MTA backs Healey, Goldberg and Moulton
The Massachusetts Teachers Association has announced three new recommendations for the November 4 election: Maura Healey for attorney general, Deb Goldberg for treasurer and Seth Moulton for the Sixth District seat in Congress.
None of the three is an incumbent, and all three are the Democratic candidates in those races.
“All three candidates have the vision and leadership to improve the lives of working families in Massachusetts,” MTA President Barbara Madeloni said in announcing the new recommendations. “They are committed to listening to educators and to making sure that all students have an opportunity to learn in excellent public schools and have access to affordable, high-quality public higher education.”
The MTA previously announced its recommendation of Martha Coakley for governor; Steve Kerrigan for lieutenant governor; U.S. Senator Ed Markey; the eight incumbent congressional candidates; and a number of candidates for state representative and senator.
“As attorney general, Maura Healey can be counted on to stand up for fairness, health and safety, and opportunity for all,” Madeloni said.
As a division chief and bureau head in the attorney general’s office, Healey supervised 250 lawyers and staff members. She has been lauded for her strong managerial skills.
The daughter of a teacher and a school nurse, Healey told the MTA, “I know the tremendous value that supported education professionals bring to our communities. We need an attorney general who stands up for working people – enforcing fair labor and wage and workplace safety laws, and ensuring that all workers are treated with fairness and dignity in the workplace.”
She said that reducing economic disparities is central to narrowing student achievement gaps. “We need to do a better job to ensure that children begin with a fairer and more equal opportunity for success,” Healey said.
Healey led the fight for a 2010 anti-bullying law and has been a leader in support of women’s rights, criminal justice reform and environmental protection. A strong advocate for LGBT rights, Healey spearheaded the state’s challenge to the federal Defense of Marriage Act.
Moulton has been recommended for Congress by the National Education Association based on the recommendation of the MTA.
“Seth Moulton will stand up for working men and women in Massachusetts when he goes to Congress,” Madeloni said.
A centerpiece of Moulton’s campaign is making college more affordable.
“Like millions of Americans, I'm still paying student loan bills every month,” Moulton wrote in a campaign statement. “I understand firsthand the challenges that come with college debt. I will work to lower both student loan interest rates and tuition costs for today’s college students, so the next generation is not burdened by a mountain of college loan debt.”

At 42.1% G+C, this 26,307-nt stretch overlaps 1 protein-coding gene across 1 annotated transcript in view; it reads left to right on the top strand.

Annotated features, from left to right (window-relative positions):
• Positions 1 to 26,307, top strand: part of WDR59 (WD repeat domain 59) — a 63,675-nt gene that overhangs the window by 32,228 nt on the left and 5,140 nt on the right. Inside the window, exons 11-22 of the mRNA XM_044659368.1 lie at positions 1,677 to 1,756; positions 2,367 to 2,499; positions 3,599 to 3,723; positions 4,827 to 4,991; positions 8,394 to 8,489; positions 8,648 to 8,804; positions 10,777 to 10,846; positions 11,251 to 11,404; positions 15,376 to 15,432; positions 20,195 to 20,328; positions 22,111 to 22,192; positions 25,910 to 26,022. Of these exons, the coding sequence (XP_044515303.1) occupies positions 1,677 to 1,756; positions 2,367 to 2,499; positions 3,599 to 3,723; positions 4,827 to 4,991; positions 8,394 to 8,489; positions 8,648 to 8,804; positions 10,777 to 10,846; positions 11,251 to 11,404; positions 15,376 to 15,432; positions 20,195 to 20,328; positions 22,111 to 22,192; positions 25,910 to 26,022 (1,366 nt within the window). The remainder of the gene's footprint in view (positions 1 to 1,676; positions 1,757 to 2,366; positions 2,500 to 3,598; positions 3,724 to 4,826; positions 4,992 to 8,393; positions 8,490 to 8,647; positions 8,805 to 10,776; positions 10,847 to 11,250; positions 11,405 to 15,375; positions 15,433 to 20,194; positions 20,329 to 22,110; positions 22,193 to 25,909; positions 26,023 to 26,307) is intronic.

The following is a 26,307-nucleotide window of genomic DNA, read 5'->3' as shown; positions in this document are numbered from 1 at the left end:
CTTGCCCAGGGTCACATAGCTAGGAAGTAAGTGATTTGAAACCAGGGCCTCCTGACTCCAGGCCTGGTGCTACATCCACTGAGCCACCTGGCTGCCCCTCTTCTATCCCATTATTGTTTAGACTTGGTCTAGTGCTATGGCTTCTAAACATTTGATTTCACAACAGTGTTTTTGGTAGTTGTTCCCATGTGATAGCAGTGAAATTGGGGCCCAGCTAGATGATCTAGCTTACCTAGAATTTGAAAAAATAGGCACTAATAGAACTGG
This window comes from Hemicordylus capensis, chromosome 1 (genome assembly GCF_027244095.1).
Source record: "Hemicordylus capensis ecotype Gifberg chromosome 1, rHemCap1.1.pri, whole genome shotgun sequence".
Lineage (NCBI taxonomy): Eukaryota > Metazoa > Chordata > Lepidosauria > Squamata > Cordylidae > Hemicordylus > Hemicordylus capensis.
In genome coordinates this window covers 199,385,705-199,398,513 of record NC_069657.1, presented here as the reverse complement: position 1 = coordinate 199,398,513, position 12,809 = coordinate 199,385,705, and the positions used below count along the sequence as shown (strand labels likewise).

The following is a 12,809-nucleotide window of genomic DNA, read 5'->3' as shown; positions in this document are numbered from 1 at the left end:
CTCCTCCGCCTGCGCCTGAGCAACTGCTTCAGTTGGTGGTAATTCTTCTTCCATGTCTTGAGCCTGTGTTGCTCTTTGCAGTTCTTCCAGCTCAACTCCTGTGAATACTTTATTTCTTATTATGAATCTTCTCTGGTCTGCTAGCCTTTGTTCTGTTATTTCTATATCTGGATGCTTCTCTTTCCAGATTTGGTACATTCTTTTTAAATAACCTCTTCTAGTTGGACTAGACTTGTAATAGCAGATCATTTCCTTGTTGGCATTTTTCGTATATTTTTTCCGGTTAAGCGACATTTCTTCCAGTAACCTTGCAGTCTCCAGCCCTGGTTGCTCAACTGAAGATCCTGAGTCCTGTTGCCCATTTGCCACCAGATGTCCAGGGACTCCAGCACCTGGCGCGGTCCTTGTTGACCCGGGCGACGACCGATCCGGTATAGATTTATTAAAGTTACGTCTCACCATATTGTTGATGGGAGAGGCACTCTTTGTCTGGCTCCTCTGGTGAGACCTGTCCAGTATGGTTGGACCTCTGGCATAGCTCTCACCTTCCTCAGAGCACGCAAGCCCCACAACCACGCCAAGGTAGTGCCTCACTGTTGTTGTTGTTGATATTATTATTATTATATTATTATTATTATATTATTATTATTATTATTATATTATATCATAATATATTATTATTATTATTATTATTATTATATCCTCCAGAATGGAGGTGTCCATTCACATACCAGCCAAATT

Noting that his sister is a high school history teacher in Norwood, Moulton said that teachers should be given better professional development and higher pay so that schools can attract and retain excellent educators.
Moulton said he understands that teachers are frustrated by mandates and high-stakes testing.
“Local districts should be allowed to embrace their unique situations by being able to determine the path their students take to reach national standards,” he wrote. “I support the implementation of more holistic standards for public education because a school is much more than the sum of its test scores
Moulton defeated current U.S. Rep. John Tierney in the Democratic primary and is running against Richard Tisei, a Republican former state senator from Wakefield.
Goldberg is running to succeed Treasurer Steven Grossman, who is leaving office after his unsuccessful bid for the Democratic gubernatorial nomination.
“Deb Goldberg has a background in business and finance, which is essential for a treasurer, as well as experience in both town government and nonprofit management,” Madeloni said. “She worked collaboratively with public employee unions in Brookline because she understands the essential role they play in making a community a great place to live and work.”
Goldberg is a former member of the Brookline Board of Selectmen and was one of the founders and the treasurer of a school for children with cognitive disabilities. She is president of Adoptions with Love and is on the Advisory Board of the Greater Boston Food Bank, among other roles.
One of her campaign stands is to promote financial literacy for people of all ages.
The state treasurer chairs the State Retirement Board. Goldberg said that in that role she will defend the public employee pension system.
“Our public employees pay the vast majority of their own retirement and receive no Social Security,” she told the MTA, alluding to federal regulations known as offsets. “Public employees have been scapegoated and misjudged both at the local level and state level. The public needs to know that and I will be a treasurer who makes that message clear.”